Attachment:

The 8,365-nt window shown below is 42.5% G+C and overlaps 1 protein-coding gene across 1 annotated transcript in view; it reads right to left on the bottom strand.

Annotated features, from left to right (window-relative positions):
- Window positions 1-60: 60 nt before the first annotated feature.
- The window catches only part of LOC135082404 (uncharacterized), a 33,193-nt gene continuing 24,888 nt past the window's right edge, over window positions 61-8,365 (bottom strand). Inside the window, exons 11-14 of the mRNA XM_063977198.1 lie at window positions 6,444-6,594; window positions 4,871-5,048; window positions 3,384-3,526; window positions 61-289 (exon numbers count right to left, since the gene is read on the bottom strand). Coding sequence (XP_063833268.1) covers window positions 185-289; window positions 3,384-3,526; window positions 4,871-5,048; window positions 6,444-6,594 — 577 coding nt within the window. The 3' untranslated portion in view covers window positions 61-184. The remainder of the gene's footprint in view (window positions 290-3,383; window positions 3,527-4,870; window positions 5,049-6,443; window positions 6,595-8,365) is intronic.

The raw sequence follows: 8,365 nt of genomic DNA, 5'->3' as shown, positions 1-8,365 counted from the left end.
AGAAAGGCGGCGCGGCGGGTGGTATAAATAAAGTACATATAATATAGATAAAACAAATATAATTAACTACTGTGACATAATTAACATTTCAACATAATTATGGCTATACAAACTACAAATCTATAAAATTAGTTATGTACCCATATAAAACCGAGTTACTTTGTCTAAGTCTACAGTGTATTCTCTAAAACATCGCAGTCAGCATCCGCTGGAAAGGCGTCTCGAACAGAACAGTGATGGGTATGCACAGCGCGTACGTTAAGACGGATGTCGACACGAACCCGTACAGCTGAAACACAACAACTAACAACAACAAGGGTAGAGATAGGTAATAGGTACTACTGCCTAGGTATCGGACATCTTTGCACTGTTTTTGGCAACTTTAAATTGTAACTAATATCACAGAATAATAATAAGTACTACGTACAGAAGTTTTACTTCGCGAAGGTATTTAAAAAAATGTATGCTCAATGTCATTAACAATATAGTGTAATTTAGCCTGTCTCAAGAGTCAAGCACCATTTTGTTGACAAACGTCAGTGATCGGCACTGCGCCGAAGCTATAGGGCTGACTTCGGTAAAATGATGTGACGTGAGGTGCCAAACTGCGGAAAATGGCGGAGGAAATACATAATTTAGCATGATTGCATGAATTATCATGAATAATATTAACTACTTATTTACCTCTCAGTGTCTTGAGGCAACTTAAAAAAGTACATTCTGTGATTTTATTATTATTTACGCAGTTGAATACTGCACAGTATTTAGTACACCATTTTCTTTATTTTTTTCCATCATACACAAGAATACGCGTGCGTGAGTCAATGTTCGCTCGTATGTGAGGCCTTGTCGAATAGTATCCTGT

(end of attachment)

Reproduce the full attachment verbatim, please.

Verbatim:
The 8,365-nt window shown below is 42.5% G+C and overlaps 1 protein-coding gene across 1 annotated transcript in view; it reads right to left on the bottom strand.

Annotated features, from left to right (window-relative positions):
- Window positions 1-60: 60 nt before the first annotated feature.
- The window catches only part of LOC135082404 (uncharacterized), a 33,193-nt gene continuing 24,888 nt past the window's right edge, over window positions 61-8,365 (bottom strand). Inside the window, exons 11-14 of the mRNA XM_063977198.1 lie at window positions 6,444-6,594; window positions 4,871-5,048; window positions 3,384-3,526; window positions 61-289 (exon numbers count right to left, since the gene is read on the bottom strand). Coding sequence (XP_063833268.1) covers window positions 185-289; window positions 3,384-3,526; window positions 4,871-5,048; window positions 6,444-6,594 — 577 coding nt within the window. The 3' untranslated portion in view covers window positions 61-184. The remainder of the gene's footprint in view (window positions 290-3,383; window positions 3,527-4,870; window positions 5,049-6,443; window positions 6,595-8,365) is intronic.

The raw sequence follows: 8,365 nt of genomic DNA, 5'->3' as shown, positions 1-8,365 counted from the left end.
AGAAAGGCGGCGCGGCGGGTGGTATAAATAAAGTACATATAATATAGATAAAACAAATATAATTAACTACTGTGACATAATTAACATTTCAACATAATTATGGCTATACAAACTACAAATCTATAAAATTAGTTATGTACCCATATAAAACCGAGTTACTTTGTCTAAGTCTACAGTGTATTCTCTAAAACATCGCAGTCAGCATCCGCTGGAAAGGCGTCTCGAACAGAACAGTGATGGGTATGCACAGCGCGTACGTTAAGACGGATGTCGACACGAACCCGTACAGCTGAAACACAACAACTAACAACAACAAGGGTAGAGATAGGTAATAGGTACTACTGCCTAGGTATCGGACATCTTTGCACTGTTTTTGGCAACTTTAAATTGTAACTAATATCACAGAATAATAATAAGTACTACGTACAGAAGTTTTACTTCGCGAAGGTATTTAAAAAAATGTATGCTCAATGTCATTAACAATATAGTGTAATTTAGCCTGTCTCAAGAGTCAAGCACCATTTTGTTGACAAACGTCAGTGATCGGCACTGCGCCGAAGCTATAGGGCTGACTTCGGTAAAATGATGTGACGTGAGGTGCCAAACTGCGGAAAATGGCGGAGGAAATACATAATTTAGCATGATTGCATGAATTATCATGAATAATATTAACTACTTATTTACCTCTCAGTGTCTTGAGGCAACTTAAAAAAGTACATTCTGTGATTTTATTATTATTTACGCAGTTGAATACTGCACAGTATTTAGTACACCATTTTCTTTATTTTTTTCCATCATACACAAGAATACGCGTGCGTGAGTCAATGTTCGCTCGTATGTGAGGCCTTGTCGAATAGTATCCTGT